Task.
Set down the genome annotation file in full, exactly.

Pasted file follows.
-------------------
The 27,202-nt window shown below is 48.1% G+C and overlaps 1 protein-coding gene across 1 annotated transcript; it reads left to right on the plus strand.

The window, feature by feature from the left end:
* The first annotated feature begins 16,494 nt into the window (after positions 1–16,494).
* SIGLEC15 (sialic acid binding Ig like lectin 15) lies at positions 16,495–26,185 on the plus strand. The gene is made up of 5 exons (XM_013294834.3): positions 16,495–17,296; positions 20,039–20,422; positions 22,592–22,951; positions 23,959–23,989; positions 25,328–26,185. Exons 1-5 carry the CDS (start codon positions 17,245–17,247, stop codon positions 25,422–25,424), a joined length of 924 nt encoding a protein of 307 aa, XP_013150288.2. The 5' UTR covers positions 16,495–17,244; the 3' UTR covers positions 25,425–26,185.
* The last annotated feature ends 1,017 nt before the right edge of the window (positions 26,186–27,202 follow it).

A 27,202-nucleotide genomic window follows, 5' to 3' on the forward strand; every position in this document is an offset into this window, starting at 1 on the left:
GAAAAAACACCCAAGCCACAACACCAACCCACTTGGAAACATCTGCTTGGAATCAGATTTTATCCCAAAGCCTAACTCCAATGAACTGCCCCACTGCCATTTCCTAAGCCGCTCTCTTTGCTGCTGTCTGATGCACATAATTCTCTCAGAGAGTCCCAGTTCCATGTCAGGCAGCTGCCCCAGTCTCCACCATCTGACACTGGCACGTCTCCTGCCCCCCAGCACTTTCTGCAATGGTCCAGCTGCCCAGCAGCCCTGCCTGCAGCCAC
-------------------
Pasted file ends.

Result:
The 27,202-nt window shown below is 48.1% G+C and overlaps 1 protein-coding gene across 1 annotated transcript; it reads left to right on the plus strand.

The window, feature by feature from the left end:
* The first annotated feature begins 16,494 nt into the window (after positions 1–16,494).
* SIGLEC15 (sialic acid binding Ig like lectin 15) lies at positions 16,495–26,185 on the plus strand. The gene is made up of 5 exons (XM_013294834.3): positions 16,495–17,296; positions 20,039–20,422; positions 22,592–22,951; positions 23,959–23,989; positions 25,328–26,185. Exons 1-5 carry the CDS (start codon positions 17,245–17,247, stop codon positions 25,422–25,424), a joined length of 924 nt encoding a protein of 307 aa, XP_013150288.2. The 5' UTR covers positions 16,495–17,244; the 3' UTR covers positions 25,425–26,185.
* The last annotated feature ends 1,017 nt before the right edge of the window (positions 26,186–27,202 follow it).

A 27,202-nucleotide genomic window follows, 5' to 3' on the forward strand; every position in this document is an offset into this window, starting at 1 on the left:
GAAAAAACACCCAAGCCACAACACCAACCCACTTGGAAACATCTGCTTGGAATCAGATTTTATCCCAAAGCCTAACTCCAATGAACTGCCCCACTGCCATTTCCTAAGCCGCTCTCTTTGCTGCTGTCTGATGCACATAATTCTCTCAGAGAGTCCCAGTTCCATGTCAGGCAGCTGCCCCAGTCTCCACCATCTGACACTGGCACGTCTCCTGCCCCCCAGCACTTTCTGCAATGGTCCAGCTGCCCAGCAGCCCTGCCTGCAGCCAC